Balachandra Rajan

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Balachandra Rajan (March 24, 1920 – January 23, 2009 [1] [2] ) was an Indian diplomat and a scholar of poetry and poetics.


Life and career

Focusing particularly on the poetry of John Milton, Rajan was Professor Emeritus of English at the University of Western Ontario and Rajan was Fellow of Trinity College, Cambridge from 1944–1948, but left England to return to his native India, where he served in the Indian Foreign Service until 1961. During that period he served on the Indian Delegation to the United Nations, working extensively with UNESCO and UNICEF, and chairing an international anti-malaria effort. [3] He served as Chairman of the UNICEF Executive Board from 1955 to 1956. Leaving his diplomatic career to return to academe, Rajan taught at the University of Delhi before emigrating to Canada to take up a position at the University of Western Ontario. [4]

Rajan's scholarly work covered a wide range of English poetry, but returned frequently to Milton and particularly to Milton's Paradise Lost . His work cannot be easily assigned to any critical methodology; he was a scholar of poetics in many forms and from many approaches. His 1947 book Paradise Lost and the Seventeenth Century Reader is primarily a response to Milton's apparent interest in Arianism, considered a heresy, and argues for a distinction between private and public meaning in Milton's poetry. The book was influential for William Empson, particularly Empson's critique of strictly theological readings of Paradise Lost, Milton's God. [5] Later essays explore what Rajan calls "generic multeity" in Paradise Lost.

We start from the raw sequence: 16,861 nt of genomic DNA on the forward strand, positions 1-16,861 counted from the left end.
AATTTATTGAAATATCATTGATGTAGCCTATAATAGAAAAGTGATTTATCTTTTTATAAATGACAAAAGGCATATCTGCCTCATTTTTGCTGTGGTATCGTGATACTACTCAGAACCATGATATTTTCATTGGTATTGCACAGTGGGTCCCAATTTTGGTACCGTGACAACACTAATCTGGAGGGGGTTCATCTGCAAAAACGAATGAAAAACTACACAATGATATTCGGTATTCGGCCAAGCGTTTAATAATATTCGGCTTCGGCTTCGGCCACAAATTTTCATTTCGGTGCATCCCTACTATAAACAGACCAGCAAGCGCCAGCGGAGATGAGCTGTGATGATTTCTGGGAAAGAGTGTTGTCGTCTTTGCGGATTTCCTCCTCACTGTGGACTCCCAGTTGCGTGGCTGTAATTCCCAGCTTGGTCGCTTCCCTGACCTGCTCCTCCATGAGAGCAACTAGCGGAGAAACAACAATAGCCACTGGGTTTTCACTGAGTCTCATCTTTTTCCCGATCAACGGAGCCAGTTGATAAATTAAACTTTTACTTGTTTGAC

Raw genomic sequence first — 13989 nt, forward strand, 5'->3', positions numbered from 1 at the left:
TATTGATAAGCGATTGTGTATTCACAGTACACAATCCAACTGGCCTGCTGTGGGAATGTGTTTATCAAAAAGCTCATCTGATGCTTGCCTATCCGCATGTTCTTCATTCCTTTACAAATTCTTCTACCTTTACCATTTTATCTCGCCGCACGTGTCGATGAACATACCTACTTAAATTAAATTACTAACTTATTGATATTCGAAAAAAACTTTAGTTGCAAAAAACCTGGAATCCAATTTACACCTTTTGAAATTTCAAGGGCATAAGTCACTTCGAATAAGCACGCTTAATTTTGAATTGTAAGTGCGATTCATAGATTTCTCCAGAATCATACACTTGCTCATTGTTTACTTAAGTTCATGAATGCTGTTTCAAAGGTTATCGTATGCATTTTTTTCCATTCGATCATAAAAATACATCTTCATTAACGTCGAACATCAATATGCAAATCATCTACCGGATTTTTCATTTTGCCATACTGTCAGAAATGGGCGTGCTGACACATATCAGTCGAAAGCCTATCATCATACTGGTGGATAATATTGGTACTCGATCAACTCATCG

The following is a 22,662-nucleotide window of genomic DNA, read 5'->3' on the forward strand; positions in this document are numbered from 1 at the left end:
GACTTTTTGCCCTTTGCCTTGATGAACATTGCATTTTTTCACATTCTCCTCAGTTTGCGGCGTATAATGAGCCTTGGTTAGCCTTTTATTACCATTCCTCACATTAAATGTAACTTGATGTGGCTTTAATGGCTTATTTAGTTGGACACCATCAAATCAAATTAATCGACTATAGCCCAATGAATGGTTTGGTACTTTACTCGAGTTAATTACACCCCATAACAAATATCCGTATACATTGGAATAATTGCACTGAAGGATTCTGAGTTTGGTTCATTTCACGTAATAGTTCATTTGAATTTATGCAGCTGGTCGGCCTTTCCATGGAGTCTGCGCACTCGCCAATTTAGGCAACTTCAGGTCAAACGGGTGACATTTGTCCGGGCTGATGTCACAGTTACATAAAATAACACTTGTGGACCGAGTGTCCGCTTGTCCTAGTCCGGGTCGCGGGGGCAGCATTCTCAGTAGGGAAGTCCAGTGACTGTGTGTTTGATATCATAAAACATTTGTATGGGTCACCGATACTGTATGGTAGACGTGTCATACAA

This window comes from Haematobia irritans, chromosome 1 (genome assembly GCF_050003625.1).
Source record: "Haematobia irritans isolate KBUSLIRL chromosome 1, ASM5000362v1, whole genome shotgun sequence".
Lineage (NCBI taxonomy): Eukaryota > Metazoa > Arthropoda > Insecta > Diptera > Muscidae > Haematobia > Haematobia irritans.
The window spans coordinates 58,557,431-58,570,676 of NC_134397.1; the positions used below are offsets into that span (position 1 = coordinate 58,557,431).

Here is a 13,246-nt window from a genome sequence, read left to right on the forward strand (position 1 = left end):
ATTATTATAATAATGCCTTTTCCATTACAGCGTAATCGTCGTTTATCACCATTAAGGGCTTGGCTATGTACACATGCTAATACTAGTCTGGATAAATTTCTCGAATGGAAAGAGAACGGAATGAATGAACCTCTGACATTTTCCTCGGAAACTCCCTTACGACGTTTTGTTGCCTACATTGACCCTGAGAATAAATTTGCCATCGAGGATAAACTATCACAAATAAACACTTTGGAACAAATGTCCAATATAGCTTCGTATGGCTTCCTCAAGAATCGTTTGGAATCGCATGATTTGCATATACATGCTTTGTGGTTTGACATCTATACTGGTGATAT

In addition to his work on Milton, Rajan's later criticism addresses issues of meaning, intention, and context in a broad array of writers including Spenser, Yeats, Marvell, Keats, and Macaulay. Rajan considered 'poetry cannot report the event, it must be the event.' [6]

Rajan also wrote two novels. The Dark Dancer is a sobering study of the conflicts of the Partition; [7] Too Long in the West, on the other hand, is a more light-hearted satire (perhaps influenced by Tagore's Farewell, My Friend) about a girl's return to her home village after an emancipating education in New York. [8]

Rajan's daughter is the scholar and literary theorist Tilottama Rajan, who also teaches at Western. [4]

Critical Works


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  1. Rajan, Tilottama – Romantic Narrative: Shelley, Hays, Godwin, Wollstonecraft
  2. "Western mourns loss of Milton scholar". Western News. University of Western Ontario. January 28, 2009. Retrieved January 29, 2009.
  3. "U.N. Fund to Spur War on Malaria". The New York Times. March 5, 1955.
  4. 1 2 Tamburri, Rosanna (November 8, 2004). "Academic Dynasties". University Affairs. Archived from the original on August 8, 2009. Retrieved 2009-01-24.
  5. Empson, William (1965). Milton's God (2nd ed.). London: Chatto and Windus. pp. 34–35.
  6. Rajan B., 'The Overwhelming Question:A study of the Poetry of T S Eliot' University of Toronto Press, Toronto 1976
  7. Morton, Frederic (June 29, 1958). "New Truths, Old Values". The New York Times.
  8. Poore, Charles (February 20, 1962). "Books of The Times: Too Long in the West". The New York Times.